He stared at her for a long beat and then nodded, surprising her by sliding his hand down her arm to link their fingers, holding her hand as they crossed the courtyard to Tina’s coffee shop.
Tina’s welcoming smile faded at the sight of Elle. “Sit,” she said, pointing to a free table. “You sit right there and don’t move.”
Less than a minute later Tina was back at their small table with an ice pack, a basket of muffins, and a steaming tea.
“I love you,” Elle said fervently.
“Right back at you,” Tina said, and then she turned to Archer. “Whatever you want, on the house, both of you.”
“Coffee will do it for me,” he said. “Thanks.”
Tina didn’t budge. Instead she put her hands on her hips and stared at him. “You got this, right?”
Archer’s gaze slid to Elle’s for a beat and then back to Tina. “I do.”
“You need any help kicking ass and taking names?”
“If I do, I’ll let you know,” Archer said, taking Tina’s request as seriously as she’d uttered it.
Tina nodded curtly, squeezed Elle’s shoulder, and went back to get Archer his coffee, which she brought right away.
Archer thanked her and then reached across the table and peeled the ice pack from Elle’s eye, looking it over before gently pushing it back to her skin.
“Am I going to live?” she asked, trying to lighten the moment.
“Yes, but I might not.” He shook his head, a very small smile curving his grim mouth. “Christ, you actually swung a fucking stapler at a guy twice your size . . . when you told me that, my heart nearly stopped.”
“Heavy-duty stapler,” she said. “Just like you taught me.”
He let out a low laugh.
“I got him pretty good,” she said proudly.
His eyes were just as proud. “That you did, slugger. You didn’t need me, you had it under control on your own.”
“Maybe,” she said. “But boy, was I ever happy to see you. You got my call.”
“I got your call. And now we have more questions than we do answers.”
There was that we again but she nodded. “I know. And Morgan’s not answering her phone.”
“Because I thought this should be done in person.” Morgan had appeared at their table looking pale and shaky. “I need to tell you both something.”
And just like that, Elle knew the men really had been telling the truth. Morgan had been pulling a Morgan—she’d been holding back.
Archer nudged out a chair for Morgan. “I’m thinking you’ve got more than one thing to tell us,” he said evenly.
“Yeah.” Morgan sat like her legs were too weak to hold her and then dropped her face into her hands.
“Stop with the dramatics and just tell us,” Elle said with what she thought was remarkable calm. “Tell us what you’ve neglected to mention. You’re still in Lars’s life. Or he’s in yours.”
“How did you know?” Morgan asked, voice muffled.
“I know everything,” Elle said, wishing that was really true. For instance, she’d like to know if she’d get straight A’s this semester. Or if she had a big enough tax refund coming that she could buy a new pair of boots.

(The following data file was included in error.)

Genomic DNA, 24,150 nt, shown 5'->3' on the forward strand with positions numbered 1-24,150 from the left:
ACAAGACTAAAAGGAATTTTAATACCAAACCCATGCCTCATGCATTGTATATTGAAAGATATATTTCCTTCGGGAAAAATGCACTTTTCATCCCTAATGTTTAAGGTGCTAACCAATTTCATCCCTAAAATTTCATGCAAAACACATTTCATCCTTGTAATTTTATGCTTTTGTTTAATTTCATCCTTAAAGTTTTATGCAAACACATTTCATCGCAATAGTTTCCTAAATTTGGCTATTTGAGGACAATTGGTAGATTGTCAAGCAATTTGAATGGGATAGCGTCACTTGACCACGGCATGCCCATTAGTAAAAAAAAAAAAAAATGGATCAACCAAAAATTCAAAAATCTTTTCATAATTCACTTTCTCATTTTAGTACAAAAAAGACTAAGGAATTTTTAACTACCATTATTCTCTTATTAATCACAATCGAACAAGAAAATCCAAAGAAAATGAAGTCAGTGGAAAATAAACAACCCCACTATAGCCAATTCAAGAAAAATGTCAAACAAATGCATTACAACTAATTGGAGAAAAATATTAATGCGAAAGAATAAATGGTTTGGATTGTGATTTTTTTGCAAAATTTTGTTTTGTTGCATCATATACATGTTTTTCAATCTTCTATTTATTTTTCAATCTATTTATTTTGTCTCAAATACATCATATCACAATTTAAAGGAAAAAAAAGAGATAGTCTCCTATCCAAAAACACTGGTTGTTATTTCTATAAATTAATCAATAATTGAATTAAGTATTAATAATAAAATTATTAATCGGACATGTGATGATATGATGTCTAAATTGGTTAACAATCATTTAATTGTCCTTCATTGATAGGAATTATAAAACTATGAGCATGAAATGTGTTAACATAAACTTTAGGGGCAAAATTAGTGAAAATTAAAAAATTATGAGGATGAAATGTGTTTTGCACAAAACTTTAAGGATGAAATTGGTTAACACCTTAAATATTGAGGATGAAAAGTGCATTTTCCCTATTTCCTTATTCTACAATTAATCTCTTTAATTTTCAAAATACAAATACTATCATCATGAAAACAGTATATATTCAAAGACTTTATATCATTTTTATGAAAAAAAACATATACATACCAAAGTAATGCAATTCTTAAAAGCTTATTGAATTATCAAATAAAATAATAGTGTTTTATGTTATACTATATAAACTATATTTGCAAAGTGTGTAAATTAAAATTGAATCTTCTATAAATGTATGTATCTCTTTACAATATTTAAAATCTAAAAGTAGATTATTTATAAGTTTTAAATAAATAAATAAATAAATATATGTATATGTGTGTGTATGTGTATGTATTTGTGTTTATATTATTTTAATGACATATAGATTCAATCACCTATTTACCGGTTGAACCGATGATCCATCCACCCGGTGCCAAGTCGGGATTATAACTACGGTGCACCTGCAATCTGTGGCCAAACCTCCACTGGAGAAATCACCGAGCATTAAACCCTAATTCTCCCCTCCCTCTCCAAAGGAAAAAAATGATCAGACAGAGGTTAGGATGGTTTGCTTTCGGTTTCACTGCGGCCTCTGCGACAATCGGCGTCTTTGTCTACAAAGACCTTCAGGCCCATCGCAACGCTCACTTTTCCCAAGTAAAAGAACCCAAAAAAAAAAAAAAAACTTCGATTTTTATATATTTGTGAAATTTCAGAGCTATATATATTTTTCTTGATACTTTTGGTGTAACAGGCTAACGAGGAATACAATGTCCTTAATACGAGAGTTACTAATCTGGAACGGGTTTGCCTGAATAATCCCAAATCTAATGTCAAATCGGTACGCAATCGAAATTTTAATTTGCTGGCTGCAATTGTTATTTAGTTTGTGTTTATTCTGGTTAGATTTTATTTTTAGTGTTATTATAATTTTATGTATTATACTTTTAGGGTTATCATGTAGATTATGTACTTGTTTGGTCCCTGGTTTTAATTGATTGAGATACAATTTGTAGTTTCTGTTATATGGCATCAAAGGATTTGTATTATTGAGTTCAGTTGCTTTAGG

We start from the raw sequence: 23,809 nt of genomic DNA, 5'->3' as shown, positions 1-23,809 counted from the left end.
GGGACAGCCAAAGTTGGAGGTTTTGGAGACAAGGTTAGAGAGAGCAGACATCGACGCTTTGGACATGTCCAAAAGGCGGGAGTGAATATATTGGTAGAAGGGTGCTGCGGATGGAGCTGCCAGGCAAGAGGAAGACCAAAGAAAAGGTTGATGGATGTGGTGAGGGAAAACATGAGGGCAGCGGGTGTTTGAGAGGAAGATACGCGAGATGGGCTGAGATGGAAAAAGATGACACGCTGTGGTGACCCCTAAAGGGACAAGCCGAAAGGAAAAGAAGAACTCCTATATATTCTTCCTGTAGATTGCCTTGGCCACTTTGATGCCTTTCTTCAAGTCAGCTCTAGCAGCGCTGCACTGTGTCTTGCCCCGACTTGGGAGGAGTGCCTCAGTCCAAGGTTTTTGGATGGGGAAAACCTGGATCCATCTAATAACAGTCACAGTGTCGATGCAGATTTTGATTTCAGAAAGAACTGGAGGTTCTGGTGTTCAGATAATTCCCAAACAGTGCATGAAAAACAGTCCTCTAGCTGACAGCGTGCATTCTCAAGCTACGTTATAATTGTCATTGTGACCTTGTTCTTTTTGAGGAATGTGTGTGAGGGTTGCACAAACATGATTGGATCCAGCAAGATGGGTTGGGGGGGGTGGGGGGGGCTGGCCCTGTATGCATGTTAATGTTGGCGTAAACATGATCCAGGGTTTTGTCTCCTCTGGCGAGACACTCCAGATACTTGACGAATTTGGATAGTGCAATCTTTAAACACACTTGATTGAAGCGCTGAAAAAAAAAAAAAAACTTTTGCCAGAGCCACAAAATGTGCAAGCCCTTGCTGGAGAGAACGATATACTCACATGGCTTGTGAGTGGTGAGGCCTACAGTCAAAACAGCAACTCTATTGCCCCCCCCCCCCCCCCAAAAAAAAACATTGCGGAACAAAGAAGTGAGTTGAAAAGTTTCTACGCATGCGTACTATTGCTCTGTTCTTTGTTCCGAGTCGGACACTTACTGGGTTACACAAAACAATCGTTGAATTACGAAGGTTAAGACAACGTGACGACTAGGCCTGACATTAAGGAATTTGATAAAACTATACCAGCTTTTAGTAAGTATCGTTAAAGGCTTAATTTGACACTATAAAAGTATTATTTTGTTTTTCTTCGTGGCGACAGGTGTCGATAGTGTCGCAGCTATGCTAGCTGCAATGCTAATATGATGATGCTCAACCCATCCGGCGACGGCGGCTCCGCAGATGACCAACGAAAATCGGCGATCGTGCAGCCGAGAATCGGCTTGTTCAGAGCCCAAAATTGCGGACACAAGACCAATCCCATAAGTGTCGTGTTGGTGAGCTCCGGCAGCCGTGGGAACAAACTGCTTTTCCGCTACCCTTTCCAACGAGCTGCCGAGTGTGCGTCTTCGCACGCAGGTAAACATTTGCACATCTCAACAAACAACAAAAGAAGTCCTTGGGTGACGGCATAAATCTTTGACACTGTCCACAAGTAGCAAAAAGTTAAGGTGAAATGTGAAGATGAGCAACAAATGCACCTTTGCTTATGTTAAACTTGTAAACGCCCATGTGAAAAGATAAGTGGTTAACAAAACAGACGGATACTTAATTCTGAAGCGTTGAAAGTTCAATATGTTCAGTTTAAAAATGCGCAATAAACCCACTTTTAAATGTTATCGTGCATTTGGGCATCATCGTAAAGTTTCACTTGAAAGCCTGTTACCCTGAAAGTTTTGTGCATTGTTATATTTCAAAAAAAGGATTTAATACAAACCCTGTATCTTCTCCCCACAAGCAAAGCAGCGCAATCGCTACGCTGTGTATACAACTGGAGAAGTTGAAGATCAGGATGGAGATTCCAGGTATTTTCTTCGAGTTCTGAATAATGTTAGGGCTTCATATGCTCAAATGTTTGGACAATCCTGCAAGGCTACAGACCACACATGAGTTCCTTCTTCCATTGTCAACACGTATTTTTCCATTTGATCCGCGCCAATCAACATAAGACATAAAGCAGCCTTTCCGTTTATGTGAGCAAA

Or if she was really doing as she feared and starting to trust Archer with the one thing she’d always promised to withhold—her heart.
He met her gaze and she tried like hell to hold it, to be cool, but he was scruffy and delicious sitting there all badass and pissed off that she’d gotten hurt, and she wanted to jump his damn bones, so she broke eye contract first. “Talk,” she said to Morgan.
Archer watched as Morgan lifted her pale face and snatched a muffin from Elle, who gathered the basket close to her like it was a pot of gold.
Even he wasn’t dumb enough to take food from Elle. And the most ridiculous thought came to him. If she was pregnant, say with a silky haired, blue-eyed little girl, he was a dead man.
Morgan sighed, took a huge bite, and swallowed. “I told you I’d gone to rehab a couple of times and that was true. What I didn’t tell you was that in between I had a few rough patches where I . . . well, continued on in the family business of grifting to keep myself afloat.”
“Hey,” Elle said. “Not everyone in the family is a grifter.”
“Fine,” Morgan said. “I’m the only screw-up. But I’m serious about that all being so last year. I’ve been working hard at the jobs I could get, but nothing’s paid enough to support myself. I can’t do it on my own. I need a village. I need my village . . .” She looked at Elle.
But Elle shook her head. “You know,” she said. “Yesterday I might’ve believed you. Why are you here, Morgan? What do you really need from me, because clearly it’s not just a job referral.”
Morgan sagged like her lungs were balloons that had just popped. “Lars contacted me and asked for my help, one last time.”
“To which you said, ‘when hell freezes over,’ right?” Elle asked.
Morgan bit her lower lip.
“Right?” Elle repeated.
Morgan blew out a sigh.
“Oh my God, Morgan.” Elle tossed up her hands. “Seriously?”
“Listen, I wasn’t thinking straight, okay? I was having trouble making rent. I don’t have any friends I can trust and you . . .”
“I what?” Elle asked, eyes narrowed.
“You deserted me.”
It wasn’t easy to catch Elle off guard, Archer knew, and given that she probably still had adrenaline overloading her system from what had happened upstairs, he set a hand on her arm. Not that he would stop her from jumping over the table to go for Morgan’s throat—hell, he’d help her hide the body if that’s what she needed from him—but he just wanted her to think it through first.
“I didn’t desert you,” Elle said to Morgan, possibly through her teeth. “You deserted me, remember?”
“I was trying to protect you.” Morgan eyed the muffin basket that Elle was still hugging.
“No muffins until you tell me the rest,” Elle said. “Tell me what you did and I’ll buy you your own damn basket.”
“I just beat a man over the head with my stapler,” Elle warned. “Start talking or I’ll do the same to you.”